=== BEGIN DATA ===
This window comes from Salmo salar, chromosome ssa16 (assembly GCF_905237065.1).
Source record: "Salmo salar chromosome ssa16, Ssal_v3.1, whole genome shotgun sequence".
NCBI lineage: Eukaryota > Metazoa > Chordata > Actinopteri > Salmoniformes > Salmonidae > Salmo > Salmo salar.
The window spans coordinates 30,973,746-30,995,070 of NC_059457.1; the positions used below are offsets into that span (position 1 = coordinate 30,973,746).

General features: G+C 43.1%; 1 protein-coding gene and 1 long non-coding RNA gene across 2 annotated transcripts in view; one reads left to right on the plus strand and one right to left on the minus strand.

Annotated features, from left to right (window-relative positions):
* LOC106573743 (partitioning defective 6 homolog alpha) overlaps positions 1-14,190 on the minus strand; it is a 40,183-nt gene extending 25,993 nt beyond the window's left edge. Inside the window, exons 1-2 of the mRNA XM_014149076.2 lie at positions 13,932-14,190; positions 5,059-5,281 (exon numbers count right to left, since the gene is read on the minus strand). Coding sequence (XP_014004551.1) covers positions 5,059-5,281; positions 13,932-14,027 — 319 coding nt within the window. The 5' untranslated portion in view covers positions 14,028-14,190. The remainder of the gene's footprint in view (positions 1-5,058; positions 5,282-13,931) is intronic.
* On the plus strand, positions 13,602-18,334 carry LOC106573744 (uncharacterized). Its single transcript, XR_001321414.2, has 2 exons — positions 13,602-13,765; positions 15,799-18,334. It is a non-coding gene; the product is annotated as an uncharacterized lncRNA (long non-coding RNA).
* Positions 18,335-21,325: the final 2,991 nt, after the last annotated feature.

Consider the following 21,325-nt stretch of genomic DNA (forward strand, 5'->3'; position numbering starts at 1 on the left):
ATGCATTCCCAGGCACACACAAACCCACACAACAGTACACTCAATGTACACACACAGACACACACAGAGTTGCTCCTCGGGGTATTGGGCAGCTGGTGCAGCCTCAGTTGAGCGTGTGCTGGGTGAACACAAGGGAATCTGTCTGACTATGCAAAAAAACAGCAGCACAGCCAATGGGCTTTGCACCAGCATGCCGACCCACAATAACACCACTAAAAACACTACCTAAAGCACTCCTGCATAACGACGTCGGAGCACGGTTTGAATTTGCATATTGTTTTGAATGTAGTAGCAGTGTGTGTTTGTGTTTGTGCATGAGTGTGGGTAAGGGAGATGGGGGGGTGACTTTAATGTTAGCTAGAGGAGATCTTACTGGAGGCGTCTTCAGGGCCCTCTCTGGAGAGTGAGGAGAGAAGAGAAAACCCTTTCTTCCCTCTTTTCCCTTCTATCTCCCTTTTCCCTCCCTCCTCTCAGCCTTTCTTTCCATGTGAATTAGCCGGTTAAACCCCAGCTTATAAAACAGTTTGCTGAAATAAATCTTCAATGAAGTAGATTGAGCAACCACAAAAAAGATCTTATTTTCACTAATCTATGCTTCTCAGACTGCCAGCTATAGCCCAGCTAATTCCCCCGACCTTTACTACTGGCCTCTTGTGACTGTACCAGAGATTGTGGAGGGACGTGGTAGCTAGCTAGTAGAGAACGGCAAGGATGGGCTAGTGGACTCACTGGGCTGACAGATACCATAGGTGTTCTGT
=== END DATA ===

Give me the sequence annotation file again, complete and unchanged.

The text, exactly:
This window comes from Salmo salar, chromosome ssa16 (assembly GCF_905237065.1).
Source record: "Salmo salar chromosome ssa16, Ssal_v3.1, whole genome shotgun sequence".
NCBI lineage: Eukaryota > Metazoa > Chordata > Actinopteri > Salmoniformes > Salmonidae > Salmo > Salmo salar.
The window spans coordinates 30,973,746-30,995,070 of NC_059457.1; the positions used below are offsets into that span (position 1 = coordinate 30,973,746).

General features: G+C 43.1%; 1 protein-coding gene and 1 long non-coding RNA gene across 2 annotated transcripts in view; one reads left to right on the plus strand and one right to left on the minus strand.

Annotated features, from left to right (window-relative positions):
* LOC106573743 (partitioning defective 6 homolog alpha) overlaps positions 1-14,190 on the minus strand; it is a 40,183-nt gene extending 25,993 nt beyond the window's left edge. Inside the window, exons 1-2 of the mRNA XM_014149076.2 lie at positions 13,932-14,190; positions 5,059-5,281 (exon numbers count right to left, since the gene is read on the minus strand). Coding sequence (XP_014004551.1) covers positions 5,059-5,281; positions 13,932-14,027 — 319 coding nt within the window. The 5' untranslated portion in view covers positions 14,028-14,190. The remainder of the gene's footprint in view (positions 1-5,058; positions 5,282-13,931) is intronic.
* On the plus strand, positions 13,602-18,334 carry LOC106573744 (uncharacterized). Its single transcript, XR_001321414.2, has 2 exons — positions 13,602-13,765; positions 15,799-18,334. It is a non-coding gene; the product is annotated as an uncharacterized lncRNA (long non-coding RNA).
* Positions 18,335-21,325: the final 2,991 nt, after the last annotated feature.

Consider the following 21,325-nt stretch of genomic DNA (forward strand, 5'->3'; position numbering starts at 1 on the left):
ATGCATTCCCAGGCACACACAAACCCACACAACAGTACACTCAATGTACACACACAGACACACACAGAGTTGCTCCTCGGGGTATTGGGCAGCTGGTGCAGCCTCAGTTGAGCGTGTGCTGGGTGAACACAAGGGAATCTGTCTGACTATGCAAAAAAACAGCAGCACAGCCAATGGGCTTTGCACCAGCATGCCGACCCACAATAACACCACTAAAAACACTACCTAAAGCACTCCTGCATAACGACGTCGGAGCACGGTTTGAATTTGCATATTGTTTTGAATGTAGTAGCAGTGTGTGTTTGTGTTTGTGCATGAGTGTGGGTAAGGGAGATGGGGGGGTGACTTTAATGTTAGCTAGAGGAGATCTTACTGGAGGCGTCTTCAGGGCCCTCTCTGGAGAGTGAGGAGAGAAGAGAAAACCCTTTCTTCCCTCTTTTCCCTTCTATCTCCCTTTTCCCTCCCTCCTCTCAGCCTTTCTTTCCATGTGAATTAGCCGGTTAAACCCCAGCTTATAAAACAGTTTGCTGAAATAAATCTTCAATGAAGTAGATTGAGCAACCACAAAAAAGATCTTATTTTCACTAATCTATGCTTCTCAGACTGCCAGCTATAGCCCAGCTAATTCCCCCGACCTTTACTACTGGCCTCTTGTGACTGTACCAGAGATTGTGGAGGGACGTGGTAGCTAGCTAGTAGAGAACGGCAAGGATGGGCTAGTGGACTCACTGGGCTGACAGATACCATAGGTGTTCTGT